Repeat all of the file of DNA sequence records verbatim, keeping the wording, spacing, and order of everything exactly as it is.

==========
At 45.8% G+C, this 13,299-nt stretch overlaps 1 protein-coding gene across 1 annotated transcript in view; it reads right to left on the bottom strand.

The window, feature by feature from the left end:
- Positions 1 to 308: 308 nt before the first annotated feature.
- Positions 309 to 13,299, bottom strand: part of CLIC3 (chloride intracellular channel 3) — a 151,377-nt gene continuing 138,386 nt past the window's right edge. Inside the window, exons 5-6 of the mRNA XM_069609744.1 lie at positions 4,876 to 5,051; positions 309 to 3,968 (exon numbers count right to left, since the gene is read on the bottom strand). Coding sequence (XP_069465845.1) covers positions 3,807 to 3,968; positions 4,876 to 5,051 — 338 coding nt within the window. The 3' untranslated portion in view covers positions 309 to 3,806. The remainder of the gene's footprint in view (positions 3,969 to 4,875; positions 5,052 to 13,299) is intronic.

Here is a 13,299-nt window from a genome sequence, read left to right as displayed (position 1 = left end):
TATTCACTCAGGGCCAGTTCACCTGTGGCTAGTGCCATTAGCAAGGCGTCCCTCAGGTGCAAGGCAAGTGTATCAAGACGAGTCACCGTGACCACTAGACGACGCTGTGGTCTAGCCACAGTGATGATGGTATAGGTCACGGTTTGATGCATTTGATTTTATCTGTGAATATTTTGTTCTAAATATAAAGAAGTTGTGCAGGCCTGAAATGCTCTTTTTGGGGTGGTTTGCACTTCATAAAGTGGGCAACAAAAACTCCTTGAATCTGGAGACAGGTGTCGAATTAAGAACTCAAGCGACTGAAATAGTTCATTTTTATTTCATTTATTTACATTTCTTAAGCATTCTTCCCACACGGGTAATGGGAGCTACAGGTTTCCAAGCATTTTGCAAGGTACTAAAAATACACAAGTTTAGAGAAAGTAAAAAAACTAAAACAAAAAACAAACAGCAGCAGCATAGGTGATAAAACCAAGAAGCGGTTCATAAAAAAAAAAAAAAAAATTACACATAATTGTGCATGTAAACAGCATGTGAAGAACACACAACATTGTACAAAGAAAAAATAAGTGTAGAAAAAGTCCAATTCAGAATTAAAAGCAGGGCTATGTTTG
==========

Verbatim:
At 45.8% G+C, this 13,299-nt stretch overlaps 1 protein-coding gene across 1 annotated transcript in view; it reads right to left on the bottom strand.

The window, feature by feature from the left end:
- Positions 1 to 308: 308 nt before the first annotated feature.
- Positions 309 to 13,299, bottom strand: part of CLIC3 (chloride intracellular channel 3) — a 151,377-nt gene continuing 138,386 nt past the window's right edge. Inside the window, exons 5-6 of the mRNA XM_069609744.1 lie at positions 4,876 to 5,051; positions 309 to 3,968 (exon numbers count right to left, since the gene is read on the bottom strand). Coding sequence (XP_069465845.1) covers positions 3,807 to 3,968; positions 4,876 to 5,051 — 338 coding nt within the window. The 3' untranslated portion in view covers positions 309 to 3,806. The remainder of the gene's footprint in view (positions 3,969 to 4,875; positions 5,052 to 13,299) is intronic.

Here is a 13,299-nt window from a genome sequence, read left to right as displayed (position 1 = left end):
TATTCACTCAGGGCCAGTTCACCTGTGGCTAGTGCCATTAGCAAGGCGTCCCTCAGGTGCAAGGCAAGTGTATCAAGACGAGTCACCGTGACCACTAGACGACGCTGTGGTCTAGCCACAGTGATGATGGTATAGGTCACGGTTTGATGCATTTGATTTTATCTGTGAATATTTTGTTCTAAATATAAAGAAGTTGTGCAGGCCTGAAATGCTCTTTTTGGGGTGGTTTGCACTTCATAAAGTGGGCAACAAAAACTCCTTGAATCTGGAGACAGGTGTCGAATTAAGAACTCAAGCGACTGAAATAGTTCATTTTTATTTCATTTATTTACATTTCTTAAGCATTCTTCCCACACGGGTAATGGGAGCTACAGGTTTCCAAGCATTTTGCAAGGTACTAAAAATACACAAGTTTAGAGAAAGTAAAAAAACTAAAACAAAAAACAAACAGCAGCAGCATAGGTGATAAAACCAAGAAGCGGTTCATAAAAAAAAAAAAAAAAATTACACATAATTGTGCATGTAAACAGCATGTGAAGAACACACAACATTGTACAAAGAAAAAATAAGTGTAGAAAAAGTCCAATTCAGAATTAAAAGCAGGGCTATGTTTG